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Ups Workers File Complaints Against Union Charges Say Union Didn’t Deal Fairly With Employees Who Worked During ‘97 Strike

Fri., Feb. 13, 1998

Four Spokane-area United Parcel Service employees filed charges last week against their union for unfair labor practices.

According to the charges the employees filed with the National Labor Relations Board, the Teamsters Union, including Teamsters Local 690 in Spokane, did not deal properly with workers who returned to their jobs before last summer’s strike ended.

The charges, written by attorneys at the National Right To Work Legal Defense Foundation, also claim the Teamsters contract with UPS was illegal because it required union membership “in good standing” as a condition of employment.

Teamsters Local 690 declined to comment on the charges.

The complaints stem from the 15-day strike last summer involving 185,000 UPS part-time and full-time workers nationwide.

After two weeks on strike, UPS driver Denny Davy of Colville said he decided to return to work, sent the Teamsters a letter resigning from the union and returned to his route.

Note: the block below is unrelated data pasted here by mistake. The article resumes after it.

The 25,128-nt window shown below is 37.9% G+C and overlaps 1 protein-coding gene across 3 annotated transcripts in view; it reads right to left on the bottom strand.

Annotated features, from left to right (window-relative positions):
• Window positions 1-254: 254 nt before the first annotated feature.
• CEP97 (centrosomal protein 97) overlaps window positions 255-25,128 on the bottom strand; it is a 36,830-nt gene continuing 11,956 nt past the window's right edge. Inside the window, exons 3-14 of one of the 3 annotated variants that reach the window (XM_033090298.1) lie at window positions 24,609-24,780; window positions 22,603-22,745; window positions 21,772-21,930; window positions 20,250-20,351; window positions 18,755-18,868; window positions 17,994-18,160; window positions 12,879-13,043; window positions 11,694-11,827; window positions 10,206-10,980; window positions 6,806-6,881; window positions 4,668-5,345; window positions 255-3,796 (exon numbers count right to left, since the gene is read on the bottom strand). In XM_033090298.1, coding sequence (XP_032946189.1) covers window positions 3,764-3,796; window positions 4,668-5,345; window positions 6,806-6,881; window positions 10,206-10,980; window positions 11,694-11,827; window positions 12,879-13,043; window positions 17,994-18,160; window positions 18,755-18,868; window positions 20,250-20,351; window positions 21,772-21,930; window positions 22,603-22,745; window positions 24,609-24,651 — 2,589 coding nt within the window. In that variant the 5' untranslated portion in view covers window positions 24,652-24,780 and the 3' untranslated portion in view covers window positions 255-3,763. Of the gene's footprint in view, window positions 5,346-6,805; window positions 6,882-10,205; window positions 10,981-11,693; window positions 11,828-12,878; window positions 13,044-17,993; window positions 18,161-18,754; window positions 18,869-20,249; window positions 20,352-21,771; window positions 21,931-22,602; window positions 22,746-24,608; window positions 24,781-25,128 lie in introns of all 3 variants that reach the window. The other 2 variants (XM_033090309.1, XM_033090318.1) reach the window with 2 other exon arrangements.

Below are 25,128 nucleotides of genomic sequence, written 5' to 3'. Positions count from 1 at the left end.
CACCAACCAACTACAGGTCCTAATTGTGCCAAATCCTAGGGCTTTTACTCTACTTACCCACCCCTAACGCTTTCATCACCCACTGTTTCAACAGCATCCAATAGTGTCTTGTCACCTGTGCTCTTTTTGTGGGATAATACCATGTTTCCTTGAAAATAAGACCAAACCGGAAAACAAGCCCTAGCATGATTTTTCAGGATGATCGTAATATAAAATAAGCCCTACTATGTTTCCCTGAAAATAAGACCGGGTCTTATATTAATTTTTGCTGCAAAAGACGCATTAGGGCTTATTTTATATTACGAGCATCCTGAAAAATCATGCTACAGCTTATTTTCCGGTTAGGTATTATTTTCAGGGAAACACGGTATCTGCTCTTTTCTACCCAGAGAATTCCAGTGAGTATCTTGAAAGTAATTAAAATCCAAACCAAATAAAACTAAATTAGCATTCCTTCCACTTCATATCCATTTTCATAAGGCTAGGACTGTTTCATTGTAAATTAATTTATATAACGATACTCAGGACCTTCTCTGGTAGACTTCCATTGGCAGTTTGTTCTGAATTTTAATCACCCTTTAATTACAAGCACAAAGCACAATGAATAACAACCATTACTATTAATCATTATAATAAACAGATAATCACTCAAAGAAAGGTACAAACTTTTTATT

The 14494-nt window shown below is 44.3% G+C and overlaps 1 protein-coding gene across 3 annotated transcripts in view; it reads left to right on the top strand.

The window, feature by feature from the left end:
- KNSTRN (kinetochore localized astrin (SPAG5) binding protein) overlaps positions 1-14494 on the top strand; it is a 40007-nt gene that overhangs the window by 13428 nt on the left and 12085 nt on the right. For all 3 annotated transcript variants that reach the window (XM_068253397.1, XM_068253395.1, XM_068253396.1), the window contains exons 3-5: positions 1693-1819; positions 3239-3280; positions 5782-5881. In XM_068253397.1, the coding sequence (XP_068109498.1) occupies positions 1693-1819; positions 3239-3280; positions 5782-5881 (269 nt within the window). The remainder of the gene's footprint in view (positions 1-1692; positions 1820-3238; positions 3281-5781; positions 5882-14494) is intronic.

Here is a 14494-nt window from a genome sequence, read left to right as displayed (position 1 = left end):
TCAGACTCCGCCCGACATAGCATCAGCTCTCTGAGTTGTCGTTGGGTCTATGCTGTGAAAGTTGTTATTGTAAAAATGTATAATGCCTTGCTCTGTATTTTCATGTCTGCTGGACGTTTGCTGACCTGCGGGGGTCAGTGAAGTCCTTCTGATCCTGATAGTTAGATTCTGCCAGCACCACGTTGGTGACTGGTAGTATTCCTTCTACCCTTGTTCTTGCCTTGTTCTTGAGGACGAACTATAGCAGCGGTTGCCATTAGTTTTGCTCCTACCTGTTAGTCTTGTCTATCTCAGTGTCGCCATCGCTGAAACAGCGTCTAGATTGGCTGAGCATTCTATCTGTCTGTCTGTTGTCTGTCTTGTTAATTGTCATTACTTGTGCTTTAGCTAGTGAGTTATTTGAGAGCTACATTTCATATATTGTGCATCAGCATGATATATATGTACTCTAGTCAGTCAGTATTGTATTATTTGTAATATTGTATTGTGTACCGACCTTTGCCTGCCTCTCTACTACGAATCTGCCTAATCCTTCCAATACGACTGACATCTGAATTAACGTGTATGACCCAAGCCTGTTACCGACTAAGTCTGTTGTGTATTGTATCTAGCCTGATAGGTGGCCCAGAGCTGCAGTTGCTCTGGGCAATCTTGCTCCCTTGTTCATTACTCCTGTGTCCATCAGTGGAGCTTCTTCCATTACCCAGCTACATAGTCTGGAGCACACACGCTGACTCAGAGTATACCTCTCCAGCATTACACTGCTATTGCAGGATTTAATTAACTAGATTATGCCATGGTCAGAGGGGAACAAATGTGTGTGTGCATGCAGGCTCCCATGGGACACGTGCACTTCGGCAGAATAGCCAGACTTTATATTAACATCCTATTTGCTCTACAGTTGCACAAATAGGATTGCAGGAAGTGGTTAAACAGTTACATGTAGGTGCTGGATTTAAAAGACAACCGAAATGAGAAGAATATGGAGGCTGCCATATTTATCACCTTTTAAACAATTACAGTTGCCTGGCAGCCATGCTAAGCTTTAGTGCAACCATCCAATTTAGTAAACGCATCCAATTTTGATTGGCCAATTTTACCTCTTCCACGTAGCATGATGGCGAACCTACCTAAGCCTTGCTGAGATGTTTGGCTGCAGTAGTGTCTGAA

“I did not feel the Teamsters were representing us,” Davy said in an interview, adding he was frustrated at not getting a chance to vote on the UPS’s last offer. “They didn’t give me a choice one way or the other.”

Though he only worked one day before the strike ended, he was reprimanded by the union and in October was summoned to a hearing at the Spokane local. The other three workers cited similar experiences.

“That’s unlawful internal union discipline,” said Stephan Gleason of the legal defense foundation. “They were not voluntary formal members of the union. They are not subject to internal discipline.”

The discipline could include fining workers up to 150 percent of their pay for each day they worked, he said.

“They’re trying to punish them,” Gleason said. “Secondly, they’re doing it to try to send a message to everybody else.”

Teamsters Local 690 is among numerous locals being charged with unfair practices. “We currently have something like 80 unfair labor practice charges on the books for similar types of unlawful retribution,” said Gleason. If the NLRB finds the charges have merit, a trial will be held before an administrative law judge in Washington state to decide if workers’ rights were violated.

The legal defense foundation representing the workers is a nonprofit organization that offers free legal aid to those who feel unions have violated their rights.

, DataTimes



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